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March 20, 2015

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A life-saving strategy to cut fatalities

Melvyn French argues that current efforts to reduce the number of workplace deaths from accidents are failing. Unless practitioners drill down to find the root cause of each fatality and resolve those individual failings, the UK’s declining curve will flatten out.

It is reassuring to see fatal accident figures from workplace accidents decline. HSE’s statistics on fatal injuries show that the number has fallen from just over 300 in 1993/1994 to an all-time low of 148 in 2012/2013.

The question is – will these figures come down further? Personally, I don’t believe that we will see any significant reduction in the future.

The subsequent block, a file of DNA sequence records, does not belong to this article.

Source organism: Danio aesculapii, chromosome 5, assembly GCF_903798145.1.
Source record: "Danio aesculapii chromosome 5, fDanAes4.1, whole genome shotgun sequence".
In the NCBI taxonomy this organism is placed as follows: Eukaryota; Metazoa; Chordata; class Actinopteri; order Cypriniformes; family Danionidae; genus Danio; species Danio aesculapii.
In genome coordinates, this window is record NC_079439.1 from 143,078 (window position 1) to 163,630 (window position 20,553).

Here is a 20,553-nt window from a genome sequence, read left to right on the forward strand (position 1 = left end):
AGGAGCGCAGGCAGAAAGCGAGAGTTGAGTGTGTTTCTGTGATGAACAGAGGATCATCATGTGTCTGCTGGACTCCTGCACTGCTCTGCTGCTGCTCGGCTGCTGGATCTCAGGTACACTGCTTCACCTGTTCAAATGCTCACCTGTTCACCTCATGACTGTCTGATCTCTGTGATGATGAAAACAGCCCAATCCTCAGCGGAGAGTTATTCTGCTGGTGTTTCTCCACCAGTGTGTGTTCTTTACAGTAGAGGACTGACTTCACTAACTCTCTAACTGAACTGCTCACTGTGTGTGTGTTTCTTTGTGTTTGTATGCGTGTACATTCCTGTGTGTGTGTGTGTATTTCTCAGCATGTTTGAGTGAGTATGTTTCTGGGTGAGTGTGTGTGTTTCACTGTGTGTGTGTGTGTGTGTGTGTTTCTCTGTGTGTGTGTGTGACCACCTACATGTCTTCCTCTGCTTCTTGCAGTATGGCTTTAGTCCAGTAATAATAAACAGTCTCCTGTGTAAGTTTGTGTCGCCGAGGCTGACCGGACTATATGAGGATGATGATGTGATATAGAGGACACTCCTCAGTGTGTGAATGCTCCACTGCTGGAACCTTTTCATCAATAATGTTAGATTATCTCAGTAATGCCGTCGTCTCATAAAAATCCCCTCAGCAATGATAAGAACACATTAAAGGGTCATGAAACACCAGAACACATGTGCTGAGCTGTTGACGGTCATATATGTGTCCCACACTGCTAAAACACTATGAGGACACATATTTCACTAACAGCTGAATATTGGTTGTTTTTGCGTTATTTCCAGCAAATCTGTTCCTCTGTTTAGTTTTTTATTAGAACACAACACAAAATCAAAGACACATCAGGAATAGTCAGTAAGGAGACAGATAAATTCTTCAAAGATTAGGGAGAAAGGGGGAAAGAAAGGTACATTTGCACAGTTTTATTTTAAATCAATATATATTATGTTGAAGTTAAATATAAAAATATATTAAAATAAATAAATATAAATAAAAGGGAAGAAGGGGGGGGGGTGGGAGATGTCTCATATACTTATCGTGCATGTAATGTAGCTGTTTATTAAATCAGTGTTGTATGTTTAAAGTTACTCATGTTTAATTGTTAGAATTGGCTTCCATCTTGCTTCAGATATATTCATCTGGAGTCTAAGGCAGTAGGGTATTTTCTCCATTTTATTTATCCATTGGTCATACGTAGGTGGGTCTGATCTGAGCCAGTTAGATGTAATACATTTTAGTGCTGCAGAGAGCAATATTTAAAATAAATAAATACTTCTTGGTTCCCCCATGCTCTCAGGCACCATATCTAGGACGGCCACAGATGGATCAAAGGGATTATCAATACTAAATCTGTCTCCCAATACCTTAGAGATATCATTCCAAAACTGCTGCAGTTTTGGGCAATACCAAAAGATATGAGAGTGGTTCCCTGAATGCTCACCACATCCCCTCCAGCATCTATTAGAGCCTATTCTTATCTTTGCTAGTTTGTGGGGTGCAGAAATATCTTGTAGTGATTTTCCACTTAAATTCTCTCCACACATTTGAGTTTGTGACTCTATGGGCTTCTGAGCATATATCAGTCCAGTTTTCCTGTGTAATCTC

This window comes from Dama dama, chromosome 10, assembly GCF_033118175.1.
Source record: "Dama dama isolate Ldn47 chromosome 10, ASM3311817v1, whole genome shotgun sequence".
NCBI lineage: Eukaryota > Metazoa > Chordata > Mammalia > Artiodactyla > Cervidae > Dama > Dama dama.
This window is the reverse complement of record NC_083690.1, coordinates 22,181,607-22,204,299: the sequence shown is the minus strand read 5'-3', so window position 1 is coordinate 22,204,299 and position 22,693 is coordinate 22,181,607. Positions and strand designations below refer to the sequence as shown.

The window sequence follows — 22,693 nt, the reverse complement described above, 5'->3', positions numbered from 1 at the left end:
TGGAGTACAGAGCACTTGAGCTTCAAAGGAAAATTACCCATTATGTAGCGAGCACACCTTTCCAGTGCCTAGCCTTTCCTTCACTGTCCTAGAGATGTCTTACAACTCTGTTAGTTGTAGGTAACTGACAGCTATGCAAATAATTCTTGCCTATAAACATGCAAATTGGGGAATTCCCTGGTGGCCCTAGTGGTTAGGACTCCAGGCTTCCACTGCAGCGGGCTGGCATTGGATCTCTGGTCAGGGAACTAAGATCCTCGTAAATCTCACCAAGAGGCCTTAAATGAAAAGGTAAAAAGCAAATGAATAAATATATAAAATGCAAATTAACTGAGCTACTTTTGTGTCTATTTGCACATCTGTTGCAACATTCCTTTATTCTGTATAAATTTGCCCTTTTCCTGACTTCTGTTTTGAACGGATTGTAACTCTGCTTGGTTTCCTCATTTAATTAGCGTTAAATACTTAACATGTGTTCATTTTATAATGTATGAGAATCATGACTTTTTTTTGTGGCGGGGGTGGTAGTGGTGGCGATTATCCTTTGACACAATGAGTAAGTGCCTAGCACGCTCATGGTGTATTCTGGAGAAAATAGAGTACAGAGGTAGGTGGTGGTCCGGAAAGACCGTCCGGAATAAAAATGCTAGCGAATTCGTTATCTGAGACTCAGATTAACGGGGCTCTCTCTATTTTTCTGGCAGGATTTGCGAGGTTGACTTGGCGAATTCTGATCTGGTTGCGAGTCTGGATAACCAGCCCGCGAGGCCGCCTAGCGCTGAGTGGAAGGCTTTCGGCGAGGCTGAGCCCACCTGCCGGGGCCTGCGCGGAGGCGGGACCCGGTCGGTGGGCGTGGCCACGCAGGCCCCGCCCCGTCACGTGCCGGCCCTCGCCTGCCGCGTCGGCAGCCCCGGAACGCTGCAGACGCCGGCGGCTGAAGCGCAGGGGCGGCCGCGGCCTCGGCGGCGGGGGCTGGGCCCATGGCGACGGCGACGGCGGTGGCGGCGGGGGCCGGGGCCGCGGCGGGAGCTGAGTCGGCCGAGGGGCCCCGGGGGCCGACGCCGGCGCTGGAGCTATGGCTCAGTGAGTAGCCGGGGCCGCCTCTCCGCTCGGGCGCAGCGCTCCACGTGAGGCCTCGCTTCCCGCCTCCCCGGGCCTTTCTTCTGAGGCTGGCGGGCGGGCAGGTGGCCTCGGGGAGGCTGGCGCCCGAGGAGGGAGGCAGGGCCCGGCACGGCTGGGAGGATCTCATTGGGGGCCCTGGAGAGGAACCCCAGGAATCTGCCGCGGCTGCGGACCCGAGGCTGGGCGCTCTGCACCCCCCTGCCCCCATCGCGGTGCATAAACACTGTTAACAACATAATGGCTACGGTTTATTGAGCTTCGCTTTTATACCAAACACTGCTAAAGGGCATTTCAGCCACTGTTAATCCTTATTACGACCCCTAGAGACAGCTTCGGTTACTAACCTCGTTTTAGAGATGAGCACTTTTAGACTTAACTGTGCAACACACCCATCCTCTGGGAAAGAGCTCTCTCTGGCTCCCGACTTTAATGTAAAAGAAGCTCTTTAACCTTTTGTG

The last thing that anyone wants to see at work is a fatal accident. Employers invest a huge amount of time, money and effort into health and safety to avoid and prevent deaths. But are we approaching this in the right way?

If we look at the workplaces in which the fatalities occurred, of the 171 occupational fatalities in 2010/2011, 49 were in construction; 33 were in agriculture; 10 in extraction industries; 31 in manufacturing and 31 in gas, electricity and water supply and sewerage, waste and recycling.

However, do these figures really help us identify the likelihood of a fatal accident? Arguably, one should look at HSE’s statistics for fatal injuries to employees, self-employed and workers in Great Britain by the kind of accident, severity of injury and main industry